Listen to Me on NPR

Talk of the Nation segment, "New Video Games Entertain and Educate"

Yesterday I was on NPR’s Talk of the Nation, discussing games about political and social issues. Here’s their blurb: Today’s video games are moving beyond violence and sports. New games provide chances to play middle-east peacemaker or solve problems regarding immigration or food safety. Ian Bogost, creator of these games, discusses why he makes games that go beyond entertainment to… read more

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The Sublime Beauty of Powerball

Playing the lottery is foolish, but it affords the public a communal encounter with the weird majesty of mathematics.

As the Powerball jackpot rose late last week, so did the Powerball backlash. The contemporary citizen might revel in devotion to the latest comic-book film adaptation, but the lottery is still considered the lowest of low culture. No intelligent person, many opined in advance of Saturday’s (winnerless) drawing, would buy a Powerball ticket. The dismissal is part of a general… read more

Children look at wrapped gifts on the ground as a man dressed as Santa Claus (not pictured) climbs a building to hang them during a ceremony in the northern Italian ski resort of Selva Di Val Gardena December 8, 2007.   REUTERS/Alessandro Bianchi   (ITALY) - RTX4J9A

The Deeper Meaning of Black Friday

Giving a gift is an act of competition as much as generosity.

Get $100 off the iPad Air 2 at Best Buy. Save $50 on the Xbox One Gears of War Bundle plus get a $60 Target Gift Card. At Walmart, one can buy a Samsung Smart HDTV for under $200. Under $200! These are the marks of Black Friday, the annual bacchanal for consumer excess. And excess, it is normally thought,… read more

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Don’t Hate the Phone Call, Hate the Phone

Our telephone habits have changed, but so have the infrastructure and design of the handset.

One of the ironies of modern life is that everyone is glued to their phones, but nobody uses them as phones anymore. Not by choice, anyway. Phone calls—you know, where you put the thing up to your ear and speak to someone in real time—are becoming relics of a bygone era, the “phone” part of a smartphone turning vestigial as… read more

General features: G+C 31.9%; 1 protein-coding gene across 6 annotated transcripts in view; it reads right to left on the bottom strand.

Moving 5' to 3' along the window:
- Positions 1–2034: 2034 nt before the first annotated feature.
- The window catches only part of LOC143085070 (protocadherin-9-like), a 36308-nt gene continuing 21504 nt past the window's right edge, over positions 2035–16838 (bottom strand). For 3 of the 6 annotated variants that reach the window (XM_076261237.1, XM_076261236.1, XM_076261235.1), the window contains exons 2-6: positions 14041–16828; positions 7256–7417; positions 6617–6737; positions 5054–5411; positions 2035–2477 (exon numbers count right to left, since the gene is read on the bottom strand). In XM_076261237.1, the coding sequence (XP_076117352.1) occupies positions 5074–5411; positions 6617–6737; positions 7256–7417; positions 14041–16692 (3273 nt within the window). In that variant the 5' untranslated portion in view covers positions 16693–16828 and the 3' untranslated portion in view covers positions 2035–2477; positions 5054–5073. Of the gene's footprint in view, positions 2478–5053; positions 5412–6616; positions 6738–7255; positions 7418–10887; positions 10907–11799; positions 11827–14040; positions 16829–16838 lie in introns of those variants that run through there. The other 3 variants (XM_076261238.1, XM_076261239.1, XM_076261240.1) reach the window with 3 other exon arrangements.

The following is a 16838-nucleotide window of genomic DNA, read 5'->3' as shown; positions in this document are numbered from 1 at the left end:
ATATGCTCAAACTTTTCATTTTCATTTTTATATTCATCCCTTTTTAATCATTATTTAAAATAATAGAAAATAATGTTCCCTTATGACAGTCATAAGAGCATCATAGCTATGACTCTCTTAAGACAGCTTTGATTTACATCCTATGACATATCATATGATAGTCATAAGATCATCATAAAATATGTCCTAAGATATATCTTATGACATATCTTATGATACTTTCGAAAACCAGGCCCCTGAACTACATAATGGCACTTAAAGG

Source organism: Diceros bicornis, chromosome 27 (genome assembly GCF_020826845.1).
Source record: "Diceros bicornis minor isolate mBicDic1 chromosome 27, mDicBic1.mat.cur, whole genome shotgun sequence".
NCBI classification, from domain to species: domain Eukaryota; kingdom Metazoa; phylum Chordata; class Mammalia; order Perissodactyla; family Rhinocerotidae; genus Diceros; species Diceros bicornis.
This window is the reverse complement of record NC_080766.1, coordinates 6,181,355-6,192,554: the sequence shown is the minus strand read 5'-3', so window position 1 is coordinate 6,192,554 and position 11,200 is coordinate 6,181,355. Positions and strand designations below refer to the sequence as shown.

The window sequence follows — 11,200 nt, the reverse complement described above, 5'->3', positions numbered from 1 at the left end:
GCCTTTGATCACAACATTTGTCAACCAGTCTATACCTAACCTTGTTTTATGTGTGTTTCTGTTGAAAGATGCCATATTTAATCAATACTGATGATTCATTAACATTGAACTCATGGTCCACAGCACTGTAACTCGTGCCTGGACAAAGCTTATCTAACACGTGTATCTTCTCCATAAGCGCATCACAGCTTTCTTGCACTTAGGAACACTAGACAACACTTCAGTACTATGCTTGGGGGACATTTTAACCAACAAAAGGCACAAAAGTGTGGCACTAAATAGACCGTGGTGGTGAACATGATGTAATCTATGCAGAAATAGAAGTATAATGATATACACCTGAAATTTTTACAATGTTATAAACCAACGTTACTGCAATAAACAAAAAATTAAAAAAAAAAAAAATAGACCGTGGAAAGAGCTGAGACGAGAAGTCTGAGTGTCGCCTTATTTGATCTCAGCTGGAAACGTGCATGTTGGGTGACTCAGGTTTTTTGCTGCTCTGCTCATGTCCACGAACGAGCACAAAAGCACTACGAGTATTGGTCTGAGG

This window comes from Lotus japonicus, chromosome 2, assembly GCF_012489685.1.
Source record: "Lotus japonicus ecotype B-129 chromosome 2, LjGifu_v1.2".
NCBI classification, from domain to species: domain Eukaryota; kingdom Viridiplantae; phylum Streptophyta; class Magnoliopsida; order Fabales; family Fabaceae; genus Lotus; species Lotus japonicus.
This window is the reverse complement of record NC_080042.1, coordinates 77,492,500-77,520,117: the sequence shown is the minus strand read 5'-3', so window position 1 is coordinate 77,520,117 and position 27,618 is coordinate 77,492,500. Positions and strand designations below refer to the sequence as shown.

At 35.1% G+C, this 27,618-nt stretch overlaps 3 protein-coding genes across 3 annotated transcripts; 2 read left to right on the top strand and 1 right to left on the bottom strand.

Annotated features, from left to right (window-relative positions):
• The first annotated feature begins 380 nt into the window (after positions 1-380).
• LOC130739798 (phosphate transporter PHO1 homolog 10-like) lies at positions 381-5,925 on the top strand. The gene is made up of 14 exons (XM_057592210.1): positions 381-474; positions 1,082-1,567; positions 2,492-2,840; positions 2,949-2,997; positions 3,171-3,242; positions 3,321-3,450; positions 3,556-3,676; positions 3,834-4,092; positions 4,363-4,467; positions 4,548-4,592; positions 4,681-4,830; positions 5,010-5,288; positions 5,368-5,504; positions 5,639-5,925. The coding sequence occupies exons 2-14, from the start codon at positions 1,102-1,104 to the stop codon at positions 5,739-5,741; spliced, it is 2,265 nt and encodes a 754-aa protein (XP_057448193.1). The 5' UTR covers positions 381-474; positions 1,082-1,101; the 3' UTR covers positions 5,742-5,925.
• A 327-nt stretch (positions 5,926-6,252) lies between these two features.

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The Internet of Things You Don’t Really Need

Smart devices turn every industry into the computer industry, and dupe consumers into thinking their lives are better for it in the process.

Atlanta turns yellow for two weeks in April. Streets, driveways, terraces, cars—everything cakes with pollen. It’s the trees that cause the worst of it. Pine, oak, sweet gum, sycamore, mulberry, hackberry, birch, willow. Prolific itching, sneezing, and car-washing ensue. Grilling season officially begins when the pollen subsides. This year’s was particularly grievous, and perhaps that’s why I was so eager… read more

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Video Games Are Better Without Characters

The real legacy of SimCity is its attempt—and failure—to make complex systems the protagonists instead of people.

In the mid-1980s, the easiest way to check out the latest computer games was to go to a bookstore in the mall. Past the John Grisham and the bargain history books in the B. Dalton Bookseller, you’d find Software Etc., a small island of boxes amidst bound volumes, and a few computers on which to play the latest releases. It… read more

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FYI, See Below

The purpose (and the sorrow) of the worst kind of email—the passive-aggressive forward

Email is the worst, but some emails are worse than others. The worst emails are forwards. And the worst forwards? Not the jokes your uncle sends you from his AOL account, but the ones your boss or your coworkers send along from some obscure corner of Administrivistan. Most work emails are purely defensive missives. They seek to shift effort, hide… read more

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What Do We Save When We Save the Internet?

We cannot champion Network Neutrality without admitting that the Internet is no Utopia.

Think about regret as if it were sin. Some regrets are mild, but acute. The regret associated with choosing the wrong supermarket checkout lane, or buying an outfit that you notice goes on sale the next week—these seem woeful. They chafe, but their pains are pin pricks that soon subside. These are venial regrets. Regret is more severe when it steeps… read more

What Is ‘Evil’ to Google?

Speculations on the company's contribution to moral philosophy

Last week, another distasteful use of your personal information by Google came to light: The company plans to attach your name and likeness to advertisements delivered across its products without your permission. As happens every time the search giant does something unseemly, Google's plan to turn its users into unwitting endorsers has inspired a new round of jabs at Google's… read more

Proteus: A Trio of Artisanal Game Reviews

Three reviews as three lenses through which to approach and appreciate an unusual videogame.

Originally published at Gamasutra One: Nil Person Videogames are narcissistic. They are about you, even when they put you in someone else’s shoes. You are a space marine among hell spawn. You are a mafioso just released from prison. You are a bear with a bird in your backpack. You are a Tebowing Tim Tebow. We may think we play… read more